15 Comments
Mar 25Liked by Jim Dalrymple II

Thank you for this piece! You have put into words what I have been thinking about for a while, especially as I take a huge step back from Instagram - all these accounts like Dr. Becky Kennedy (who I used to follow, by the way, and bought her book, though I never read it) offer a “solution” to a lack of a village. Monetizing parenting. But isn’t that our whole culture these days? Nothing is worth doing if you can’t monetize it? (Including parenting, apparently). Your #2 footnote is such a good point! I feel like I should read the article now…

Expand full comment
author

Thank you!! And yeah, the universal monetization gets exhausting to me tbh. I understand why people have a good idea and then opt to try to sell it. But like, so much of this stuff used to be baked in!

Expand full comment
Mar 29Liked by Jim Dalrymple II

Thank you for your writing! This is my first time reading Nuclear Meltdown. I'll be following you closely and looking back at your archive.

My husband and I have finally settled into stable careers and sat down to start talking about what it would look like to have kids. We both grew up with a "stay-at-home" parent and have agreed that it would be nice for me to spend a few years doing that. Plus, it'll save money on childcare.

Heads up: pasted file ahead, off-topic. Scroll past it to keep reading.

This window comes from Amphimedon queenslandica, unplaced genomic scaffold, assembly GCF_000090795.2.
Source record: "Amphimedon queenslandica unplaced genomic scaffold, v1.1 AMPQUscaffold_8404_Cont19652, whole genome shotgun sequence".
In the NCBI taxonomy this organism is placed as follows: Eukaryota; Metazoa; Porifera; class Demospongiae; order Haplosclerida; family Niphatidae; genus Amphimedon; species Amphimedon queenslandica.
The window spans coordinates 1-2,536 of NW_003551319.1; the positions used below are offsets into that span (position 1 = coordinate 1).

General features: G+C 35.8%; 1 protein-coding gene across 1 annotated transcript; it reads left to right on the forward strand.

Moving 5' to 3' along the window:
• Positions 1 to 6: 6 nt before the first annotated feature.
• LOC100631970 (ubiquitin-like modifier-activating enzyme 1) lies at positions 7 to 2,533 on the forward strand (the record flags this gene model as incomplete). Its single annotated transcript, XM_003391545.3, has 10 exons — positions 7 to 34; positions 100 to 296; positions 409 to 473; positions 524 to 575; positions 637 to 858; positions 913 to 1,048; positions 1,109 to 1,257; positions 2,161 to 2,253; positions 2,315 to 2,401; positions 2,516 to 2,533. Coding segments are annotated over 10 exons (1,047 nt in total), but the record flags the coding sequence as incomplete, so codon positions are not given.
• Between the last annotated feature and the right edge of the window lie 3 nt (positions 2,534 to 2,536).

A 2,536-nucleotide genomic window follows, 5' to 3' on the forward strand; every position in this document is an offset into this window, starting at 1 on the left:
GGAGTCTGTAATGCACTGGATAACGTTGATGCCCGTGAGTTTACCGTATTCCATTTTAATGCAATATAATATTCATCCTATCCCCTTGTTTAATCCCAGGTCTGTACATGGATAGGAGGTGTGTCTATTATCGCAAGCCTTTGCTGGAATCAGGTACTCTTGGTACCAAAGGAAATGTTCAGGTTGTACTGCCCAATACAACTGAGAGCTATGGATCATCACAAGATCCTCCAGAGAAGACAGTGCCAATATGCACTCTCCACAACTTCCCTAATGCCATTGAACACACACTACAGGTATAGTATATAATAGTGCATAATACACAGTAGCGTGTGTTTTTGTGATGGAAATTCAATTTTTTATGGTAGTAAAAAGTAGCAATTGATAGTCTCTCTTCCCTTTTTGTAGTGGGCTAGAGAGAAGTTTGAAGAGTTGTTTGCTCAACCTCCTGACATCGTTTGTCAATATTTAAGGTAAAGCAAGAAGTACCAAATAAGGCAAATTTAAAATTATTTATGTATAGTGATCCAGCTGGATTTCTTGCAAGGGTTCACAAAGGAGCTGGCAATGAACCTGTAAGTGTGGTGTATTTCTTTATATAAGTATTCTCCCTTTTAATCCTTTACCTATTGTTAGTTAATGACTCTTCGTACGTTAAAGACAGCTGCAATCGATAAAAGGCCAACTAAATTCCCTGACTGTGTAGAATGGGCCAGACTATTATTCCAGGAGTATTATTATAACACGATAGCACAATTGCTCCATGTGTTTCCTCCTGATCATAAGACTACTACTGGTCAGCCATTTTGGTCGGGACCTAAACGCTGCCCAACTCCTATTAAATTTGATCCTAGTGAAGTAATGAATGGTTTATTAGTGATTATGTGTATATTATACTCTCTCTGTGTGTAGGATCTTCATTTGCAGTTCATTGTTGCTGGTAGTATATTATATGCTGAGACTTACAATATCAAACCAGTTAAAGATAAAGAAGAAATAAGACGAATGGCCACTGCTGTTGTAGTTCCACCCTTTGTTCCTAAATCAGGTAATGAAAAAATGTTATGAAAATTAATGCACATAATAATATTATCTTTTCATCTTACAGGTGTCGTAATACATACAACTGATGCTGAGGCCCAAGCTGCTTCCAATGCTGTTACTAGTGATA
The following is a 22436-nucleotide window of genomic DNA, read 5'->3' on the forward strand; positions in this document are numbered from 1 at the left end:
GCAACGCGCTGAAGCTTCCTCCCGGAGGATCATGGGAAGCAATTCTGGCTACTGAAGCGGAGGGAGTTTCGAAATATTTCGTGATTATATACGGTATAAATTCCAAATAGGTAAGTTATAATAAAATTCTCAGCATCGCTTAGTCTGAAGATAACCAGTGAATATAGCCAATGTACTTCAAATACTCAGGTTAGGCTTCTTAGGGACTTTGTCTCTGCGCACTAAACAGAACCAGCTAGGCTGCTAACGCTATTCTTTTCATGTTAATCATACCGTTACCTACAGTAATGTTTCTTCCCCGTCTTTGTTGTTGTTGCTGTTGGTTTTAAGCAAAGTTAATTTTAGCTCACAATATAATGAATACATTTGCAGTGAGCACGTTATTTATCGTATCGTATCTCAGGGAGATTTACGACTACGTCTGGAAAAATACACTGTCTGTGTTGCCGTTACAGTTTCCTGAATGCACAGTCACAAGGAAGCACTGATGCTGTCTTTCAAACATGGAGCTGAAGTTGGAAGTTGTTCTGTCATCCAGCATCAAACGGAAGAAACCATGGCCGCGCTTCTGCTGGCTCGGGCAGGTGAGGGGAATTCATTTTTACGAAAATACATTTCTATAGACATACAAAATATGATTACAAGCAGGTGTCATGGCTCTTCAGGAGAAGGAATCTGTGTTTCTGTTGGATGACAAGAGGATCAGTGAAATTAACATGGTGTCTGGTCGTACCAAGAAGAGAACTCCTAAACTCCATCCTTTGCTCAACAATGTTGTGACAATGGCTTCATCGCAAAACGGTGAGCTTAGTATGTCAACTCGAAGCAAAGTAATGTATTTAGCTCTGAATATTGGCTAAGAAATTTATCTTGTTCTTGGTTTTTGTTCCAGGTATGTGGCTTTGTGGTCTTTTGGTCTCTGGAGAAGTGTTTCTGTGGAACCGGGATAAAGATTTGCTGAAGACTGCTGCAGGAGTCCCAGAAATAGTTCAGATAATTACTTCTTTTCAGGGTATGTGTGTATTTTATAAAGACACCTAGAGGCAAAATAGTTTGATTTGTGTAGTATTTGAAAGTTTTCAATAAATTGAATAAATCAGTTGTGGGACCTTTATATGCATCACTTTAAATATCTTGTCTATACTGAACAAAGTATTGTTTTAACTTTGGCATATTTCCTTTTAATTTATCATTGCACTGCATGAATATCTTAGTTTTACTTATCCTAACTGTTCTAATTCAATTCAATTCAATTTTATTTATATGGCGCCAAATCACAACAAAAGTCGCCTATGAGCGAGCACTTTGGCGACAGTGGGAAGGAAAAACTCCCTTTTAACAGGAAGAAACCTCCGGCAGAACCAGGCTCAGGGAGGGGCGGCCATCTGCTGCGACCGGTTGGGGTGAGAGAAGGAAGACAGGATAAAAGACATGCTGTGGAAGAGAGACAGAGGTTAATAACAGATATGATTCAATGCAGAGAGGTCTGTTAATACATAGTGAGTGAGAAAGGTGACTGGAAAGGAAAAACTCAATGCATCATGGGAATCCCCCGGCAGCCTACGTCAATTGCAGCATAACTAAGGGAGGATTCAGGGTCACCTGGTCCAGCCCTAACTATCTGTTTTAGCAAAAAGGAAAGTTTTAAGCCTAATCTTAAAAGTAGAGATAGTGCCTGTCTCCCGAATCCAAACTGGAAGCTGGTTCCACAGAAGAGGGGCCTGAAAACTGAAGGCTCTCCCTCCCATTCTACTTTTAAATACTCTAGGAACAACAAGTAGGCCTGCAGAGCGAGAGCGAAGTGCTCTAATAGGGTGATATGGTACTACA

The thing is - we can't. Housing in our mid-size midwest city has just become too expensive. Together we make 6 figures, but neither one of us is a particularly high earner. We each for local institutions - what we thought we respectable middle-class jobs when we chose them. Even if one of us steps back to go part-time, that's still not enough to cover a 2-bedroom home or apartment plus part-time childcare. So we're forced to both work full time and fork over $1600 a month for childcare. If we want two kids close in age, then one of us will have to seek a higher-paying job because we can't afford two kids in childcare at our current level of earning.

Realizing this has been incredibly angering, and I'm brought to many of the realizations that your Substack seems to be about. It's so obviously heinous to me that I'm "forced" to spend exorbitant amounts on childcare and I don't have the freedom to just raise my kids myself. We need to be doing something different. I don't want this individualistic, constantly striving society to be what I pass down to my kids. It might be too late for me in some sense - the ship of being a stay-at-home parent might have sailed. But we can name it and recognize that it's messed up and color outside the lines where we have the chance.

The push for free/cheap childcare is frustrating, too, because it just reinforces this professionalization of raising kids. Whatever money is offered to the daycare center if I send my child there should also be offered to me if I choose to raise them at home.

Anyway, thanks for letting me soapbox in your comments for a little while. Thank you for your sustained writing on this topic.

Expand full comment
author